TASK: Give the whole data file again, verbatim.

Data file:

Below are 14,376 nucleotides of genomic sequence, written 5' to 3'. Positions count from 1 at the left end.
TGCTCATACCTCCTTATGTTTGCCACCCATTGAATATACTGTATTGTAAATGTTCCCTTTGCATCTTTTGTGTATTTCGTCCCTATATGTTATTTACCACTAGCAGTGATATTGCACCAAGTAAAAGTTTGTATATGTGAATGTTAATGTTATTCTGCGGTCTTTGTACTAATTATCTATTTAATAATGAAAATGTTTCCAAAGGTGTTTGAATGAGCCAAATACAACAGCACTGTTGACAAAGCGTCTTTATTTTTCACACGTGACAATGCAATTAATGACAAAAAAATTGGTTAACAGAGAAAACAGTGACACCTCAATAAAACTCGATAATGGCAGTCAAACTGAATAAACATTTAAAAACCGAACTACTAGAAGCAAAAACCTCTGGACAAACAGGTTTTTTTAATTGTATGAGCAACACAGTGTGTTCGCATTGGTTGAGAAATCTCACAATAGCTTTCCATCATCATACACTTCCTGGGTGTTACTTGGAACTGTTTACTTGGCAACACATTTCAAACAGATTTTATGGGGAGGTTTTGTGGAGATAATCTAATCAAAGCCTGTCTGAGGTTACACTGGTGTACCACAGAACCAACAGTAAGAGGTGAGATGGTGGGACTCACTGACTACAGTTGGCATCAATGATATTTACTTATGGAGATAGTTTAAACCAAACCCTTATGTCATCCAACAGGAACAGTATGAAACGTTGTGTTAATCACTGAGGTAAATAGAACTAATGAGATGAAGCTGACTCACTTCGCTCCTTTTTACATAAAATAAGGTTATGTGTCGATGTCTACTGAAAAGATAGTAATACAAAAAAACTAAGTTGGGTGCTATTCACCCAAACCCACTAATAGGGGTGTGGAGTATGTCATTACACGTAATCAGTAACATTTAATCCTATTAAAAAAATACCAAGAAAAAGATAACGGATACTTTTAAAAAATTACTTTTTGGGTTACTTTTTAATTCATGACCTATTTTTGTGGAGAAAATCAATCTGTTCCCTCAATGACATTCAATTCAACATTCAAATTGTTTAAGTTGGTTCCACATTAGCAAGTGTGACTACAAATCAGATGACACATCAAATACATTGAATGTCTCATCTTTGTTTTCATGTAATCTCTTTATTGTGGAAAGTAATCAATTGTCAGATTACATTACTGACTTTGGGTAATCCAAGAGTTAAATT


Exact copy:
Below are 14,376 nucleotides of genomic sequence, written 5' to 3'. Positions count from 1 at the left end.
TGCTCATACCTCCTTATGTTTGCCACCCATTGAATATACTGTATTGTAAATGTTCCCTTTGCATCTTTTGTGTATTTCGTCCCTATATGTTATTTACCACTAGCAGTGATATTGCACCAAGTAAAAGTTTGTATATGTGAATGTTAATGTTATTCTGCGGTCTTTGTACTAATTATCTATTTAATAATGAAAATGTTTCCAAAGGTGTTTGAATGAGCCAAATACAACAGCACTGTTGACAAAGCGTCTTTATTTTTCACACGTGACAATGCAATTAATGACAAAAAAATTGGTTAACAGAGAAAACAGTGACACCTCAATAAAACTCGATAATGGCAGTCAAACTGAATAAACATTTAAAAACCGAACTACTAGAAGCAAAAACCTCTGGACAAACAGGTTTTTTTAATTGTATGAGCAACACAGTGTGTTCGCATTGGTTGAGAAATCTCACAATAGCTTTCCATCATCATACACTTCCTGGGTGTTACTTGGAACTGTTTACTTGGCAACACATTTCAAACAGATTTTATGGGGAGGTTTTGTGGAGATAATCTAATCAAAGCCTGTCTGAGGTTACACTGGTGTACCACAGAACCAACAGTAAGAGGTGAGATGGTGGGACTCACTGACTACAGTTGGCATCAATGATATTTACTTATGGAGATAGTTTAAACCAAACCCTTATGTCATCCAACAGGAACAGTATGAAACGTTGTGTTAATCACTGAGGTAAATAGAACTAATGAGATGAAGCTGACTCACTTCGCTCCTTTTTACATAAAATAAGGTTATGTGTCGATGTCTACTGAAAAGATAGTAATACAAAAAAACTAAGTTGGGTGCTATTCACCCAAACCCACTAATAGGGGTGTGGAGTATGTCATTACACGTAATCAGTAACATTTAATCCTATTAAAAAAATACCAAGAAAAAGATAACGGATACTTTTAAAAAATTACTTTTTGGGTTACTTTTTAATTCATGACCTATTTTTGTGGAGAAAATCAATCTGTTCCCTCAATGACATTCAATTCAACATTCAAATTGTTTAAGTTGGTTCCACATTAGCAAGTGTGACTACAAATCAGATGACACATCAAATACATTGAATGTCTCATCTTTGTTTTCATGTAATCTCTTTATTGTGGAAAGTAATCAATTGTCAGATTACATTACTGACTTTGGGTAATCCAAGAGTTAAATT